Keynote Speaker: Karen Friedman
Title: Manager of Access and Ability YMCA of the USA
Session: Diversity, Equity, and Inclusion. Why is everyone talking about it?
Karen’s session was very informational. She touched on her background and how she started working with people with disabilities. She explained what diversity, equity, and inclusion mean and why our communities are changing.
- Diversity: The presence of differences within a giving setting.
- Equity: Individuals with different identities feeling and/or being valued, leveraged, and welcome within a given setting.
- Inclusion: An approach that ensures everyone have access to the same opportunities.
She then touched on what the YMCA does to incorporate these three things into their programs and how sailing programs can do this as well. Six opportunities where we can do this in the sailing community is member engagement, program innovation, leadership development, collaborations, resource mobilization, and brand and visibility.
Session: Sustainability at Youth Worlds: Challenges, Successes, and Outcomes
Speaker: Elizabeth Kratzig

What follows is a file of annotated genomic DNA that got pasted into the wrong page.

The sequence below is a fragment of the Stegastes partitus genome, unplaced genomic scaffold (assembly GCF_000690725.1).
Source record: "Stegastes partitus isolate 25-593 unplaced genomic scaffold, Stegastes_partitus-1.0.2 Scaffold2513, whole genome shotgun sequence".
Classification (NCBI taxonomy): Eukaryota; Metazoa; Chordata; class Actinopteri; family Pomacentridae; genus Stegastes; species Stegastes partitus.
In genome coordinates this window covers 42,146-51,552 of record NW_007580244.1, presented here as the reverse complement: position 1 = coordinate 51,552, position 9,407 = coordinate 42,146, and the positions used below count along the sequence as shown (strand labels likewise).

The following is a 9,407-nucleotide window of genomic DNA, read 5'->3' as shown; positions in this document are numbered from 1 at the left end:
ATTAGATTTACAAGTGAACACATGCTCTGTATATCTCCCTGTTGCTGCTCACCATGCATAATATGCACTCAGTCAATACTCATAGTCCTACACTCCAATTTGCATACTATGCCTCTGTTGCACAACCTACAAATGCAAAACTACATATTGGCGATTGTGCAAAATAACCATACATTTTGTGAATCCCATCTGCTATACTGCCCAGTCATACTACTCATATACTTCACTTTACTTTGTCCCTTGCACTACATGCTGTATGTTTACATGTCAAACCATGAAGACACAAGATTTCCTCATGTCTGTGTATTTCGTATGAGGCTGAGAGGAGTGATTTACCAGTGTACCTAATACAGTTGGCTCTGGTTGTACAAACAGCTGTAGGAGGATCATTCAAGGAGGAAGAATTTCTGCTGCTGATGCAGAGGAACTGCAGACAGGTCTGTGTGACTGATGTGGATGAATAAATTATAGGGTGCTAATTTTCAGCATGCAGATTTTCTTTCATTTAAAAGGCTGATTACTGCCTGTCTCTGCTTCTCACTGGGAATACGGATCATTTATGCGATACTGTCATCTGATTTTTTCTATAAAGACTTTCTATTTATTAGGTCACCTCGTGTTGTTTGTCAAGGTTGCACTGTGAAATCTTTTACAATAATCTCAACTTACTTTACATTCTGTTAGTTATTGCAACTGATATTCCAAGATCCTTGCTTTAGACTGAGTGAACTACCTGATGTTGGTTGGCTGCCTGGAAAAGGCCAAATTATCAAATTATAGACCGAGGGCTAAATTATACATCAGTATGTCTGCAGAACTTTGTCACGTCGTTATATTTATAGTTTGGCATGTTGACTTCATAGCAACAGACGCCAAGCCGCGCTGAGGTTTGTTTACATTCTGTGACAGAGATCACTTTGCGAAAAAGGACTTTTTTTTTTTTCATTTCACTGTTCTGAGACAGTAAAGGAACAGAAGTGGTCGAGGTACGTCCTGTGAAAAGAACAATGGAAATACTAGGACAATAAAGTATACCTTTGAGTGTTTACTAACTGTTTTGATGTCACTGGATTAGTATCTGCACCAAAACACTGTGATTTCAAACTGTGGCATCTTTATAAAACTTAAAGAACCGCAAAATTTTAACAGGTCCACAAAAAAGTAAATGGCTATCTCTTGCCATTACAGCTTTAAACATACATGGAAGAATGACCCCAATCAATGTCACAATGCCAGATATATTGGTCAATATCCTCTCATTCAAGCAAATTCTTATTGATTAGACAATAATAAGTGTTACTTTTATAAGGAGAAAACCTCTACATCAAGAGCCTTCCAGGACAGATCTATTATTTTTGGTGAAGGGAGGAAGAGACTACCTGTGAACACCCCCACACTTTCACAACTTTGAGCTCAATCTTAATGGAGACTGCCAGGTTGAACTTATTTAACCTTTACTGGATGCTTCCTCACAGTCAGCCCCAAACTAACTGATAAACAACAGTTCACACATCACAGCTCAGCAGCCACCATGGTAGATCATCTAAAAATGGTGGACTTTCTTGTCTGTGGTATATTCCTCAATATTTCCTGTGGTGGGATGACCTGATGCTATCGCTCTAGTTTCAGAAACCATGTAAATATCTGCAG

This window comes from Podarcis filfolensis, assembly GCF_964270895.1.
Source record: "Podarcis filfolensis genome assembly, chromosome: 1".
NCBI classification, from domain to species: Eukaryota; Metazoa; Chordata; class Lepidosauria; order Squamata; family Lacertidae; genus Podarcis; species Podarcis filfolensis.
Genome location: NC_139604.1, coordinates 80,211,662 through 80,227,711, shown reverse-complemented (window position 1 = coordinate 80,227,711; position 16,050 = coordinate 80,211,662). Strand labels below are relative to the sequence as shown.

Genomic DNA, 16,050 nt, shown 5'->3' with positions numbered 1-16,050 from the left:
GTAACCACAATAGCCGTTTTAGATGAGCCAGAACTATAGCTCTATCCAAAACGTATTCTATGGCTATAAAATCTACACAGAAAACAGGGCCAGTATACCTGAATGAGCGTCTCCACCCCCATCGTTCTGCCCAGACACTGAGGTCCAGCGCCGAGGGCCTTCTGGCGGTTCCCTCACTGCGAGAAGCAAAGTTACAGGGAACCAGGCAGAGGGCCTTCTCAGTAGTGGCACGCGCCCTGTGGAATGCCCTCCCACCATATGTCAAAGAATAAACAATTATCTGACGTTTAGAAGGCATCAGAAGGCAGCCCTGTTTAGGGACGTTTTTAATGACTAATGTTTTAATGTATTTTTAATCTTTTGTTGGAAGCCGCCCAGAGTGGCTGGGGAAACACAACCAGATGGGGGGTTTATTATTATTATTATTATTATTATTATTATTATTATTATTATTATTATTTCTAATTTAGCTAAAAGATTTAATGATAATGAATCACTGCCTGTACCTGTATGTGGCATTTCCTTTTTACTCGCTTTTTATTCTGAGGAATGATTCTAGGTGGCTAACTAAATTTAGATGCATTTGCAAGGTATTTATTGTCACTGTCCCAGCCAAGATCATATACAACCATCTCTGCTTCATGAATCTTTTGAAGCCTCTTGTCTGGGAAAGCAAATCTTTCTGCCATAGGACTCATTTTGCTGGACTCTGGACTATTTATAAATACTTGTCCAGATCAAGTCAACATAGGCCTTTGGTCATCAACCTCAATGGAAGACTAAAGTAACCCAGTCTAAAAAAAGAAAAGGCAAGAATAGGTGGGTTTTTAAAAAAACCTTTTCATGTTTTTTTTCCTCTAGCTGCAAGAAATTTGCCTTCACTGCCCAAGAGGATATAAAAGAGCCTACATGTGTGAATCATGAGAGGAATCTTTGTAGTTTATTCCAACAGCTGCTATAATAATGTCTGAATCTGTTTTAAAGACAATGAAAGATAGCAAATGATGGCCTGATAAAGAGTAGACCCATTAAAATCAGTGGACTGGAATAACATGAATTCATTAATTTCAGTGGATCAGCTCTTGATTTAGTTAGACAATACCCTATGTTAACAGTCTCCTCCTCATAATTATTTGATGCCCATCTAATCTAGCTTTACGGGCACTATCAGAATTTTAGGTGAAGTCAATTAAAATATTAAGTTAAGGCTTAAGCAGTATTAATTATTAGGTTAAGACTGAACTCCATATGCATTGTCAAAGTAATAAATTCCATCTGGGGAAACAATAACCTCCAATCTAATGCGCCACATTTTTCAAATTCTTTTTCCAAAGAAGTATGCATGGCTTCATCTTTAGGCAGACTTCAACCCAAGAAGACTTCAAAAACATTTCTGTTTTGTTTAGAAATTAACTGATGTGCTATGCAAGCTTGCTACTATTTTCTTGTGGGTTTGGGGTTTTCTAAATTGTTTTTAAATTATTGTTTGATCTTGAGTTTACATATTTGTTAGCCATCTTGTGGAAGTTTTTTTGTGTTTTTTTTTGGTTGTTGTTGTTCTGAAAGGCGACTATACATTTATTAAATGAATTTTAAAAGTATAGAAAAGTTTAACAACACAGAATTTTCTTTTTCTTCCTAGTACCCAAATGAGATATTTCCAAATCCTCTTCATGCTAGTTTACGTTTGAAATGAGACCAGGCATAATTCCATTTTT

This session was fascinating and informative especially since we are all trying to be more sustainable to help better our earth. The speaker was Elizabeth Kratzig who was the leader on making the 2018 Youth Sailing World Championship held at Corpus Christi a sustainable regatta. In her session, she talked about all aspects that went into making this event a Platinum Level Clean Regatta designated by Sailors for the Sea. Their goals included making this a Platinum Clean Regatta, promoting environmental awareness and ocean conservation to youth sailors and the local community, create an environmental legacy program, and publish a sustainability report based on the GRI Standards which could be used for other World Sailing Championship. Some of the highlights of the presentation were their environmental impact, education programs, and legacy programs. Check out some of the highlights below: